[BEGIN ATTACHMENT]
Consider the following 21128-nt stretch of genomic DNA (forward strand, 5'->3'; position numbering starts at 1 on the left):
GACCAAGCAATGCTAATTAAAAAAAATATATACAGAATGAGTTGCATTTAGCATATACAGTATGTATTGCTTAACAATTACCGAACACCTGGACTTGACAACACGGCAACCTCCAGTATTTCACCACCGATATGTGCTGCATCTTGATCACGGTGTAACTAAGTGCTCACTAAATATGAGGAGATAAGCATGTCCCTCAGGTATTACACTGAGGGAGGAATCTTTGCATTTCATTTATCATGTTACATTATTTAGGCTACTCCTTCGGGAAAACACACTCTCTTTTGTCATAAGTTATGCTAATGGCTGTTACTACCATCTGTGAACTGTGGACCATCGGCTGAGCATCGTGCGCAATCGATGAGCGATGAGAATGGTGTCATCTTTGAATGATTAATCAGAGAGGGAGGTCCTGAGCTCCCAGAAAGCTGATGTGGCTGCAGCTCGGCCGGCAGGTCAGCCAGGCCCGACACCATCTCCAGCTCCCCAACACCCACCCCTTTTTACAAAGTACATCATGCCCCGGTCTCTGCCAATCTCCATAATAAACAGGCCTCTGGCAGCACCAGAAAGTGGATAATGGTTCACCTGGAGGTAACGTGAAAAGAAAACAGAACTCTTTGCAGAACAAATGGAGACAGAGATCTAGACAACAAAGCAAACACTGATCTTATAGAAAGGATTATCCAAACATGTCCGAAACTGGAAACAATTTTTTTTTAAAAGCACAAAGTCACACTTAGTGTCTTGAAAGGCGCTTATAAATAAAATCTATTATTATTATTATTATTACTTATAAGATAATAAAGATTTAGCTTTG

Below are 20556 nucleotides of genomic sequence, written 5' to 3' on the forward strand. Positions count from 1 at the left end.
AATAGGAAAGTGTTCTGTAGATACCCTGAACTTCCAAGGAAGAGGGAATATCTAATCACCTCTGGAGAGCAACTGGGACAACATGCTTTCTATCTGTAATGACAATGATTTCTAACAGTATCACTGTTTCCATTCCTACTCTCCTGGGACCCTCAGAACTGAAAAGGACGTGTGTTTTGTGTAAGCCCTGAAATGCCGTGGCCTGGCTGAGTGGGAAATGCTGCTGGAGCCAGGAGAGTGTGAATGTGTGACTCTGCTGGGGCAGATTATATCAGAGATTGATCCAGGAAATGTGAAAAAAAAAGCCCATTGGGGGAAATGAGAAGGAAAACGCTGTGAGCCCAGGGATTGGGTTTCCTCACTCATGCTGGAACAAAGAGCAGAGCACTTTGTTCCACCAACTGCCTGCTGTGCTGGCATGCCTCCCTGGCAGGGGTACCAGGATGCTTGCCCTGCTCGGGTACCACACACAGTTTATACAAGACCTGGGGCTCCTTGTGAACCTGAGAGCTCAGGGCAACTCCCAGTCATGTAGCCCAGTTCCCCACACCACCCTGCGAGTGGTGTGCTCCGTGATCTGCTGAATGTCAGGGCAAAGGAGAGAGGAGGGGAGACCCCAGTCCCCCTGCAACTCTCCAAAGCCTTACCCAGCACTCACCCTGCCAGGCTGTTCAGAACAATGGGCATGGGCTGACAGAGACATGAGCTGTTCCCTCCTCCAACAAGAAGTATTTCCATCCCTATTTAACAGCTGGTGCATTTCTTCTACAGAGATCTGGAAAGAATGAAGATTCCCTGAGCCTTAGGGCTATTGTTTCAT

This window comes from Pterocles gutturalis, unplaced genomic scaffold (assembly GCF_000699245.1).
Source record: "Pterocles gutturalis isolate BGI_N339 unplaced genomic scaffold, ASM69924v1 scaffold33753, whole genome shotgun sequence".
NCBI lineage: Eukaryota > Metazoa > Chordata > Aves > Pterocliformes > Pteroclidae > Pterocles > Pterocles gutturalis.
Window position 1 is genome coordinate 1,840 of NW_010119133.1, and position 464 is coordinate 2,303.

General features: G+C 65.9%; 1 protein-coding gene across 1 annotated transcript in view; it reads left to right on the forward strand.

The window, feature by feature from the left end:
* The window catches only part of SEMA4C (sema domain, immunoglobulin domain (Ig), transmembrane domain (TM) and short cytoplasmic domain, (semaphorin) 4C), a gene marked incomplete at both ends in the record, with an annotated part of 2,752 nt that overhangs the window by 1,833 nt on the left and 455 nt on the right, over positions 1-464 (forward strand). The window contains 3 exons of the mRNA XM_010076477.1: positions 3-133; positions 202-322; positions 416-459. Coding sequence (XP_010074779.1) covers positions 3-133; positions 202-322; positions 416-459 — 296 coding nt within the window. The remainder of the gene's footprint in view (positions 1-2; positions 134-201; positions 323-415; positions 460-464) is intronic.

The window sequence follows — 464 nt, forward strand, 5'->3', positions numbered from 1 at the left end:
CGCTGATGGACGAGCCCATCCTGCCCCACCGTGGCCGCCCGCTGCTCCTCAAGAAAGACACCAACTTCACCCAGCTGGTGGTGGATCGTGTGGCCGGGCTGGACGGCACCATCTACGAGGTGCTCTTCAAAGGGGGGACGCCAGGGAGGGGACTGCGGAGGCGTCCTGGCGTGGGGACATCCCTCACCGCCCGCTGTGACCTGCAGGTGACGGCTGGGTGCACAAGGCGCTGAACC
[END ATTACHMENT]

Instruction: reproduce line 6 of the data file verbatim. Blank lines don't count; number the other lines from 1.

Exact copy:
Source record: "Pterocles gutturalis isolate BGI_N339 unplaced genomic scaffold, ASM69924v1 scaffold33753, whole genome shotgun sequence".